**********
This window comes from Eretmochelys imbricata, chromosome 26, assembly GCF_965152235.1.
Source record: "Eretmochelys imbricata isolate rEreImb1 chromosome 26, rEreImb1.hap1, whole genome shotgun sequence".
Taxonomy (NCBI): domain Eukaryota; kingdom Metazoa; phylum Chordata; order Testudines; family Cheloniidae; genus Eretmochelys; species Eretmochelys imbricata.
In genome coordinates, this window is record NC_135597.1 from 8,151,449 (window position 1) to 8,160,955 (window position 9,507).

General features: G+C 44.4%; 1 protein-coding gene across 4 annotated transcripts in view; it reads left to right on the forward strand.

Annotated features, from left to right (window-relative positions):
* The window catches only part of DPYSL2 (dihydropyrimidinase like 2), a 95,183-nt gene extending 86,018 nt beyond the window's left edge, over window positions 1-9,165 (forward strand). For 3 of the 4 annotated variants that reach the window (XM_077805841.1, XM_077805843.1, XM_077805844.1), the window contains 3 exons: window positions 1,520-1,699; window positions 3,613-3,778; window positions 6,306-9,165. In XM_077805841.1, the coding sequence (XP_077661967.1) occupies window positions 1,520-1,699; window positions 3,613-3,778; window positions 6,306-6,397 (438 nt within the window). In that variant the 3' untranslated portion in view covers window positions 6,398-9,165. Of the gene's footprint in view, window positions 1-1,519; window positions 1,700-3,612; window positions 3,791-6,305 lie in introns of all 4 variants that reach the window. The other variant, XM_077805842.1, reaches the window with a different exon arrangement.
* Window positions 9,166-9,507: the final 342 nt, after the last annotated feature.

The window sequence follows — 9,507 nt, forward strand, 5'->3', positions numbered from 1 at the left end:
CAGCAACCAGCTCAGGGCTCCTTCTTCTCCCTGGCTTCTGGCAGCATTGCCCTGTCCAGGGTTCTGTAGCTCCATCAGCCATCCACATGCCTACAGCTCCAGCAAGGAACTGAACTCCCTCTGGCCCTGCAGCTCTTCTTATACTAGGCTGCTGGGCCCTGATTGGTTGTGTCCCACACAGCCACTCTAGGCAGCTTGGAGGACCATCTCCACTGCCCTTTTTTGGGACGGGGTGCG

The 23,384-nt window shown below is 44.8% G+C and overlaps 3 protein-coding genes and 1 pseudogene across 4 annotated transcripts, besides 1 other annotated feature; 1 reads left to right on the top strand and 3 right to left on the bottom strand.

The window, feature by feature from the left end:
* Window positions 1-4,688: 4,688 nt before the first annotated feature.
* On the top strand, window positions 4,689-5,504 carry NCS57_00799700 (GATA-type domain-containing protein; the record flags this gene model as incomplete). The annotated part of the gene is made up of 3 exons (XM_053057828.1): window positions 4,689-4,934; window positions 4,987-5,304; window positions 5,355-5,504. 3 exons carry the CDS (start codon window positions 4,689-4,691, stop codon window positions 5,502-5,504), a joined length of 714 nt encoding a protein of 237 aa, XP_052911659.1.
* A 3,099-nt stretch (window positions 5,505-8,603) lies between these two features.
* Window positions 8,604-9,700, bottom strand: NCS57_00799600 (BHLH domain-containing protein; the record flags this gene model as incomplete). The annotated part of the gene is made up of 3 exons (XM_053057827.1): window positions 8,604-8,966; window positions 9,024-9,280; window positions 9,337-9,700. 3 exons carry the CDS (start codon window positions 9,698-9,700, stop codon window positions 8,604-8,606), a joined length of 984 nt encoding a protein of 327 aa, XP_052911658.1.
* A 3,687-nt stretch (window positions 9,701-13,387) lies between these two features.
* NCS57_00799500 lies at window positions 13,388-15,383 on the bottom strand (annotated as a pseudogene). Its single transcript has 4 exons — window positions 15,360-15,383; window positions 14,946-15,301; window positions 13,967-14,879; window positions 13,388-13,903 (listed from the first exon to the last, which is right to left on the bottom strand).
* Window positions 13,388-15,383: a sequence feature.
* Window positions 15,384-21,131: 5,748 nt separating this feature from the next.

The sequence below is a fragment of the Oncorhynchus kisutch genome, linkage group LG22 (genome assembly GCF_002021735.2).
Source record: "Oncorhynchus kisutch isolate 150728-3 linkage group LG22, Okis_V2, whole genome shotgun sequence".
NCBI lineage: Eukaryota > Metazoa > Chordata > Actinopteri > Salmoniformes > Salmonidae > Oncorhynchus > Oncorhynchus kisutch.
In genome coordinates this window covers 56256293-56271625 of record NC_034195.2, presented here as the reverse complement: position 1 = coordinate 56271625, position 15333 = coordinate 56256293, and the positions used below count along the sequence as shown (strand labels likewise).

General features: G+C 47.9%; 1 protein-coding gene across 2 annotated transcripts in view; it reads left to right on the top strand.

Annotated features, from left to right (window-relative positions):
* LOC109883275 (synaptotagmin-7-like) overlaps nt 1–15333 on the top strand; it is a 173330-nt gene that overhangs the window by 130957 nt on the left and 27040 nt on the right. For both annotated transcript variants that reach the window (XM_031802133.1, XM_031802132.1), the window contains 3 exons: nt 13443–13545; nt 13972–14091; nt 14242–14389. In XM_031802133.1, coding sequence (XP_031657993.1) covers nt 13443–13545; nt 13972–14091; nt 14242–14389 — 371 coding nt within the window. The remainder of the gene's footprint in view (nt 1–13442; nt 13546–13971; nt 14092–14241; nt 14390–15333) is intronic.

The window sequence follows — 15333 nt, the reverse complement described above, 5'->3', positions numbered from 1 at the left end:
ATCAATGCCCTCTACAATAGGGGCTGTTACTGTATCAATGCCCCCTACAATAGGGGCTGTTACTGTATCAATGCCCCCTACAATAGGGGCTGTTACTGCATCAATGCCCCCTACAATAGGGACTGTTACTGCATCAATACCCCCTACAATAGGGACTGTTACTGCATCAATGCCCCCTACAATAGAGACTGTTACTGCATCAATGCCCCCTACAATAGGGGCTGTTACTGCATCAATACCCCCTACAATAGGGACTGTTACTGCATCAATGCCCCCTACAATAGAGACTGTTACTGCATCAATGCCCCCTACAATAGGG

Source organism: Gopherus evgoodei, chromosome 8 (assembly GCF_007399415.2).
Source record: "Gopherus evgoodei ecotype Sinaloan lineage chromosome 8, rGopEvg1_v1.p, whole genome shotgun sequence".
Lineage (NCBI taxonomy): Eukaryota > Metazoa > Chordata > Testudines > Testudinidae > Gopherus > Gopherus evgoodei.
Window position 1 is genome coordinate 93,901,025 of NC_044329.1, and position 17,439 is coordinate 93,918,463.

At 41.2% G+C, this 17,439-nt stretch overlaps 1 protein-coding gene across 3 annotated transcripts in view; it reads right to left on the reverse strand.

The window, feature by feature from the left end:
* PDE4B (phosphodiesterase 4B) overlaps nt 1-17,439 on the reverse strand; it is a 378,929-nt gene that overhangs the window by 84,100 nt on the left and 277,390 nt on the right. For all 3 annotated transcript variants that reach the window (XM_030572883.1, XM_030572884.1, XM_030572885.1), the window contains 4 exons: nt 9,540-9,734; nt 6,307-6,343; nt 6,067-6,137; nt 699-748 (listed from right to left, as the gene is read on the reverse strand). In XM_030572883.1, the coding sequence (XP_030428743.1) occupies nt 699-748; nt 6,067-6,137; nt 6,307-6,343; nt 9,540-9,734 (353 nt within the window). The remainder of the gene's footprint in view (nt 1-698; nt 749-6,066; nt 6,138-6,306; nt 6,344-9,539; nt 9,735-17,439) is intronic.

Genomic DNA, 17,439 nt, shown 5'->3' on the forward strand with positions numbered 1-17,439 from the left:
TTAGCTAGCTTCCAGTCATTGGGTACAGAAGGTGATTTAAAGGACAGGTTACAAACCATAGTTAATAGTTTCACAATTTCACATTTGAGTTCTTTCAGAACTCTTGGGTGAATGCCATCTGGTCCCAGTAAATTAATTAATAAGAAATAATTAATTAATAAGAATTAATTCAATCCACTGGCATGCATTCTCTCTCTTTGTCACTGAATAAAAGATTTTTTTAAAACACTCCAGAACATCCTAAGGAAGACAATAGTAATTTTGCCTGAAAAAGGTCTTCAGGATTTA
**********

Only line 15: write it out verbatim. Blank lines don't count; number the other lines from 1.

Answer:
* A 3,099-nt stretch (window positions 5,505-8,603) lies between these two features.